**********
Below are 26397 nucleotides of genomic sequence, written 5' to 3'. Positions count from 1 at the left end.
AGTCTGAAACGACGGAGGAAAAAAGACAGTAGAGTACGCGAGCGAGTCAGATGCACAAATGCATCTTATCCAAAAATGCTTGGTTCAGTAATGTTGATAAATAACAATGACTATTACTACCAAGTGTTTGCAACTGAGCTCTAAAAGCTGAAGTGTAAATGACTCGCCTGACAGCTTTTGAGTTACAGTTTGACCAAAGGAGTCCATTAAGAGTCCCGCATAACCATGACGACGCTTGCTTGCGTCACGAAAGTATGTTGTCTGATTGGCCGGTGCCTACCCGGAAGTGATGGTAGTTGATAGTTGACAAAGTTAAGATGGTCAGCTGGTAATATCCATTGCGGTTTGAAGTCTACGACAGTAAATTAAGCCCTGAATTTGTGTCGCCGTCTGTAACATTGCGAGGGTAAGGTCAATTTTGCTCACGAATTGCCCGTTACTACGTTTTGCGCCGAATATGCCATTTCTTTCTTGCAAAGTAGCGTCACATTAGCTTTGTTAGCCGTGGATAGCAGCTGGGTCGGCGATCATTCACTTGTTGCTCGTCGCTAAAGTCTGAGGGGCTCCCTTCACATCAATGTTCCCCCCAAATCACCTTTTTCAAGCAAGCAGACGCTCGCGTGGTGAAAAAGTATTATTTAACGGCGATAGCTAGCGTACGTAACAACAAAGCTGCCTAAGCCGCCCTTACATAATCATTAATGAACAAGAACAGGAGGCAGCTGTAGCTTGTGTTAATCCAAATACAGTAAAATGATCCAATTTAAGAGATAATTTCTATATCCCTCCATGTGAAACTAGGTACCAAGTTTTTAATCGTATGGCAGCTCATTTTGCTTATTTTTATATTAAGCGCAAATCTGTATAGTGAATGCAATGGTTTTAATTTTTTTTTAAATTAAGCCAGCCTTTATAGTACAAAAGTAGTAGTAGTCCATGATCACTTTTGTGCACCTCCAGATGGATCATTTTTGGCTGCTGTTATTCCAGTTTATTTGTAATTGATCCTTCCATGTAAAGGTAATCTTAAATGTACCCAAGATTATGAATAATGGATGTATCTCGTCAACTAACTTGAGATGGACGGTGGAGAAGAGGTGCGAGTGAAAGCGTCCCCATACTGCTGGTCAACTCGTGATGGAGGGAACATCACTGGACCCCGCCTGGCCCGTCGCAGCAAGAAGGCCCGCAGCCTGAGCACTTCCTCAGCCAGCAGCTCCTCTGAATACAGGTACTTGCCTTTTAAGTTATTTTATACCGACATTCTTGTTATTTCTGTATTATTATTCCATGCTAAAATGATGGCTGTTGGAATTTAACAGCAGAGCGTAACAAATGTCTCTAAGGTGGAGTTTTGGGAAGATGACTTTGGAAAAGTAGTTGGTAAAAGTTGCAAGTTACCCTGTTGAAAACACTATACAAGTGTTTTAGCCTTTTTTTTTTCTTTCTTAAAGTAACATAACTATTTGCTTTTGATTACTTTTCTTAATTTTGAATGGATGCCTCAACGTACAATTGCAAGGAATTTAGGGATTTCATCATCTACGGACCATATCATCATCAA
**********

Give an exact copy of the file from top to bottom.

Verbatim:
Below are 26397 nucleotides of genomic sequence, written 5' to 3'. Positions count from 1 at the left end.
AGTCTGAAACGACGGAGGAAAAAAGACAGTAGAGTACGCGAGCGAGTCAGATGCACAAATGCATCTTATCCAAAAATGCTTGGTTCAGTAATGTTGATAAATAACAATGACTATTACTACCAAGTGTTTGCAACTGAGCTCTAAAAGCTGAAGTGTAAATGACTCGCCTGACAGCTTTTGAGTTACAGTTTGACCAAAGGAGTCCATTAAGAGTCCCGCATAACCATGACGACGCTTGCTTGCGTCACGAAAGTATGTTGTCTGATTGGCCGGTGCCTACCCGGAAGTGATGGTAGTTGATAGTTGACAAAGTTAAGATGGTCAGCTGGTAATATCCATTGCGGTTTGAAGTCTACGACAGTAAATTAAGCCCTGAATTTGTGTCGCCGTCTGTAACATTGCGAGGGTAAGGTCAATTTTGCTCACGAATTGCCCGTTACTACGTTTTGCGCCGAATATGCCATTTCTTTCTTGCAAAGTAGCGTCACATTAGCTTTGTTAGCCGTGGATAGCAGCTGGGTCGGCGATCATTCACTTGTTGCTCGTCGCTAAAGTCTGAGGGGCTCCCTTCACATCAATGTTCCCCCCAAATCACCTTTTTCAAGCAAGCAGACGCTCGCGTGGTGAAAAAGTATTATTTAACGGCGATAGCTAGCGTACGTAACAACAAAGCTGCCTAAGCCGCCCTTACATAATCATTAATGAACAAGAACAGGAGGCAGCTGTAGCTTGTGTTAATCCAAATACAGTAAAATGATCCAATTTAAGAGATAATTTCTATATCCCTCCATGTGAAACTAGGTACCAAGTTTTTAATCGTATGGCAGCTCATTTTGCTTATTTTTATATTAAGCGCAAATCTGTATAGTGAATGCAATGGTTTTAATTTTTTTTTAAATTAAGCCAGCCTTTATAGTACAAAAGTAGTAGTAGTCCATGATCACTTTTGTGCACCTCCAGATGGATCATTTTTGGCTGCTGTTATTCCAGTTTATTTGTAATTGATCCTTCCATGTAAAGGTAATCTTAAATGTACCCAAGATTATGAATAATGGATGTATCTCGTCAACTAACTTGAGATGGACGGTGGAGAAGAGGTGCGAGTGAAAGCGTCCCCATACTGCTGGTCAACTCGTGATGGAGGGAACATCACTGGACCCCGCCTGGCCCGTCGCAGCAAGAAGGCCCGCAGCCTGAGCACTTCCTCAGCCAGCAGCTCCTCTGAATACAGGTACTTGCCTTTTAAGTTATTTTATACCGACATTCTTGTTATTTCTGTATTATTATTCCATGCTAAAATGATGGCTGTTGGAATTTAACAGCAGAGCGTAACAAATGTCTCTAAGGTGGAGTTTTGGGAAGATGACTTTGGAAAAGTAGTTGGTAAAAGTTGCAAGTTACCCTGTTGAAAACACTATACAAGTGTTTTAGCCTTTTTTTTTTCTTTCTTAAAGTAACATAACTATTTGCTTTTGATTACTTTTCTTAATTTTGAATGGATGCCTCAACGTACAATTGCAAGGAATTTAGGGATTTCATCATCTACGGACCATATCATCATCAA